Fortune News | Jan 11,2020
Jan 18 , 2020
By ELIAS TEGEGNE ( FORTUNE STAFF WRITER )
Amid a shortage of trucks to transport imported goods between the port and the country, two ships that carry fertiliser for the coming farming season arrived at the Port of Djibouti.
Fifty-thousand tonnes of urea fertiliser arrived at Djibouti on January 7, 2020, while the second batch of 52,000tn arrived on January 15. The third batch is expected to reach the port on January 26, 2020.
The fertiliser is transported from the ports of Morocco, China, the United Arab Emirates (UAE) and Egypt at a cost of 42 million dollars. DHL Global and Diamond Shipping companies had signed a charter agreement with Ethiopian Shipping & Logistics Services Enterprise to carry the fertiliser to the Djibouti port.
The agreement between the parties states that most of the fertiliser would reach Djibouti in December 2019. Then it would be distributed to unions and users by June. It will be distributed to five regional states, out of which Oromia, Amhara and Tigray will get the highest portion.
However, the Enterprise faced challenges in distributing the fertiliser due to a shortage of warehouses and trucks, according to Roba Megersa, CEO of the Enterprise, which expects five ships to arrive monthly. It needs 50 trucks to transport the fertiliser from each ship.
The Enterprise needs as high as 110,000 warehouses to stock the product. The 120Km-long, damaged highway on the Ethio-Djibouti road is also another challenge to transport the fertiliser into the country.
To transport the imported fertiliser, 14 freight forwarder companies won contracts. The transportation in total needs 2,600 vehicles. The country has 13,000 operational heavy trucks.
The Enterprise plans to mobilise at least 250 vehicles a day to transport all the fertiliser in seven months. Apart from the trucks, the Enterprise is exploring the option of using the Ethio-Djibouti railway to transport the fertiliser.
So far, 30,000tn of fertiliser has already reached the port in the transportation process, according to Roba.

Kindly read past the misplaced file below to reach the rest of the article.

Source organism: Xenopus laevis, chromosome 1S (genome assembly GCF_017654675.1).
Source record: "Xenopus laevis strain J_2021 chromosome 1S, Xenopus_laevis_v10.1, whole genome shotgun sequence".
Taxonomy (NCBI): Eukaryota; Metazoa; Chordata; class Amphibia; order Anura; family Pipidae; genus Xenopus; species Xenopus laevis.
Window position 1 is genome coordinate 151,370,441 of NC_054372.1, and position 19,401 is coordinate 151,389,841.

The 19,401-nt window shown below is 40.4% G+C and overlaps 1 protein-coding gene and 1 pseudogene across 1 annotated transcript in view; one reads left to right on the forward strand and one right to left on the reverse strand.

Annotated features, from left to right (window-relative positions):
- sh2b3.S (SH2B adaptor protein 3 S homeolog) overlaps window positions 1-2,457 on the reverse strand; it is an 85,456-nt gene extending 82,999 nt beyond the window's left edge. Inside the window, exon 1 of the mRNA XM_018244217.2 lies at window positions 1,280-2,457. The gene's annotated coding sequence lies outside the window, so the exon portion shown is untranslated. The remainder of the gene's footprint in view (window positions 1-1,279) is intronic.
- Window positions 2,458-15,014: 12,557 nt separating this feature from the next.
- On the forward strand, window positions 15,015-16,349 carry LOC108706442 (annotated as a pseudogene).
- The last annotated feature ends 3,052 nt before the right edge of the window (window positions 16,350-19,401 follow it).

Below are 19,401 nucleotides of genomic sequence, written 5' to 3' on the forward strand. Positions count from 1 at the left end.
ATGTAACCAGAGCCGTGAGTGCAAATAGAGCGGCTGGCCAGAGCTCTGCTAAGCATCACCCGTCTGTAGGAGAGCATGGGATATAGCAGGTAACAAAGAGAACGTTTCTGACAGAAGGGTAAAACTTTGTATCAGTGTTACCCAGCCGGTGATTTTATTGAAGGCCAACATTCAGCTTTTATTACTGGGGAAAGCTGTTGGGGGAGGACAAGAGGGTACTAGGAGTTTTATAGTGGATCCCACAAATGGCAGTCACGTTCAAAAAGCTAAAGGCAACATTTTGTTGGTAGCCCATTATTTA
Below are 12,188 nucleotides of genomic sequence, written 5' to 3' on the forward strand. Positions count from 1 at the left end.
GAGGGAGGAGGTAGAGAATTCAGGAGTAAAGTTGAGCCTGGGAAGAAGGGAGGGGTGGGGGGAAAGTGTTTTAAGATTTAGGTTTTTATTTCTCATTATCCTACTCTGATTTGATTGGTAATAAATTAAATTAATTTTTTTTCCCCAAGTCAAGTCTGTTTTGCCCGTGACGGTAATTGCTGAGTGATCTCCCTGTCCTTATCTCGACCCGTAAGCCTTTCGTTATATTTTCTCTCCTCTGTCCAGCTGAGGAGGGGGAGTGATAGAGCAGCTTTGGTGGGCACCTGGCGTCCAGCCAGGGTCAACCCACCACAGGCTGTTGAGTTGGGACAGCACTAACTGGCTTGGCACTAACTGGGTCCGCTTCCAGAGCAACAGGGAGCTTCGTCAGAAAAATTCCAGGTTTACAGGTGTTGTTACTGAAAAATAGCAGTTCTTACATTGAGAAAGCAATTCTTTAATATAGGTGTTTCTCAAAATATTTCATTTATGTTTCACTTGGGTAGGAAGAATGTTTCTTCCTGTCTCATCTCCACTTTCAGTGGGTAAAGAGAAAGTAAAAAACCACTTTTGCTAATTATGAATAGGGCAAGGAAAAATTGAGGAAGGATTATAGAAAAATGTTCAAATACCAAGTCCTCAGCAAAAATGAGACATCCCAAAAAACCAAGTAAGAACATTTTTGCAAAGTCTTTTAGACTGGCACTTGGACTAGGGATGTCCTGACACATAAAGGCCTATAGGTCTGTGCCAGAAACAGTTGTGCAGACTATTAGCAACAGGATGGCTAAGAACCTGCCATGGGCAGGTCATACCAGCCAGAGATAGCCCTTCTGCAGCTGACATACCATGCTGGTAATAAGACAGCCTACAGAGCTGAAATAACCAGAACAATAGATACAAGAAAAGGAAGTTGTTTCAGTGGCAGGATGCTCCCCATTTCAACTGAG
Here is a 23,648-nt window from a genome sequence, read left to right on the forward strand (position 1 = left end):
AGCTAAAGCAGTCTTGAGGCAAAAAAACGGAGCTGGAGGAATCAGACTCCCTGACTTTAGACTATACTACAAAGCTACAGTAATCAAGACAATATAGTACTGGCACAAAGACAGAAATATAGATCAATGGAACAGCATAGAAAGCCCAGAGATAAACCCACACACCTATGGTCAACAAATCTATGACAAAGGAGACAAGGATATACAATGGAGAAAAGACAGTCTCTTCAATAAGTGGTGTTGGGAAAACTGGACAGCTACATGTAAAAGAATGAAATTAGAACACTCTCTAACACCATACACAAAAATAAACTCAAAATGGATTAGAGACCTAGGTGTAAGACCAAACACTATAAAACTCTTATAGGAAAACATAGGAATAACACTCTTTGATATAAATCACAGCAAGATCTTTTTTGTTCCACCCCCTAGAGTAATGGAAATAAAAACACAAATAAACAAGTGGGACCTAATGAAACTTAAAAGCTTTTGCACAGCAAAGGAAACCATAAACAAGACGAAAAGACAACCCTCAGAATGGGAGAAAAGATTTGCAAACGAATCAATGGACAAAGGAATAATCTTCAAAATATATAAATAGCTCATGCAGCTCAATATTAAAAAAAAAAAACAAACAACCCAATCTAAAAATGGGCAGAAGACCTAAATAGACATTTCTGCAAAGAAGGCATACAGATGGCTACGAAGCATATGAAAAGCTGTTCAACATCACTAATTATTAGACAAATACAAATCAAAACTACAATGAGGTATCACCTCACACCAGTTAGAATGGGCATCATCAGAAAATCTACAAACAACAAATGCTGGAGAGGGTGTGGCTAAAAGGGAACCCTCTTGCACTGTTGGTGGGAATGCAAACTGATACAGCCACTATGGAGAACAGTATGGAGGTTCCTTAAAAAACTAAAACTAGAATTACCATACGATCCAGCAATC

Two weeks ago, Aboubaker O. Hadi, chairperson of Djibouti Ports & Freezone Authority, was in Addis Abeba to hold a discussion with Dagmawit Moges, minister of Transport, and Roba.
The agenda of the meeting was delivering fertiliser before the winter season arrives, according to Roba.
"The discussion was on how to resolve the interruption, which previously occurred when delivering wheat, fertiliser and such products from Djibouti port," said Roba.
Ethiopian authorities state that the volume of imported goods through the port has increased by 30pc compared to last year.
"We're committed to delivering the fertiliser to the farmers before Kiremt," Aboubaker tweeted, adding that the team at the port was ordered to discharge a minimum of 4,000tn of fertiliser a day with an average truck turnaround time of 57 minutes.
After the discussion between the two parties, the Authority agreed to maintain 20Km of the damaged road and started negotiations to use Tadjoura port as an option, according to Roba.
During the meeting, Aboubaker expressed his concerns about a lack of logistics facilities in lifting fertiliser from the harbour on time.
The Enterprise is working with the national bank to solve the forex issue, but it has a long way to go before securing the currency as planned.
Mentesenot Asnake, deputy manager of Impact Logistics Plc, commented that it will be difficult to move all the fertiliser with only the 14 freighters.
"It is expected that the Enterprise will force other freight associations to transport the fertiliser," he said.
Mentesenot urged the government to transport the fertiliser as quick as possible to avoid the fertiliser languishing at the port, saying the effect could be very serious.
He also added that if the fertiliser is not loaded from the port quickly, it will have an effect on other imported products, since the fertiliser always gets priority, leading the remaining items to accumulate at the port.
"It will subject the importers to demurrage costs and container rental fees, which in the end would be paid by consumers," he said, "having a direct impact on inflation."
If a shortage of trucks occur, all of the vehicle associations in the country have the duty of transporting the fertiliser with the same price as the contracted parties, according to Roba.
The other main problem Roba mentioned is a foreign currency shortage, which he says the Enterprise is working on with banks to resolve.
"There is lack of coordination in the process," he said.
PUBLISHED ON Jan 18,2020 [ VOL 20 , NO 1029]
Fortune News | Jan 11,2020
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Agenda | Mar 02,2019
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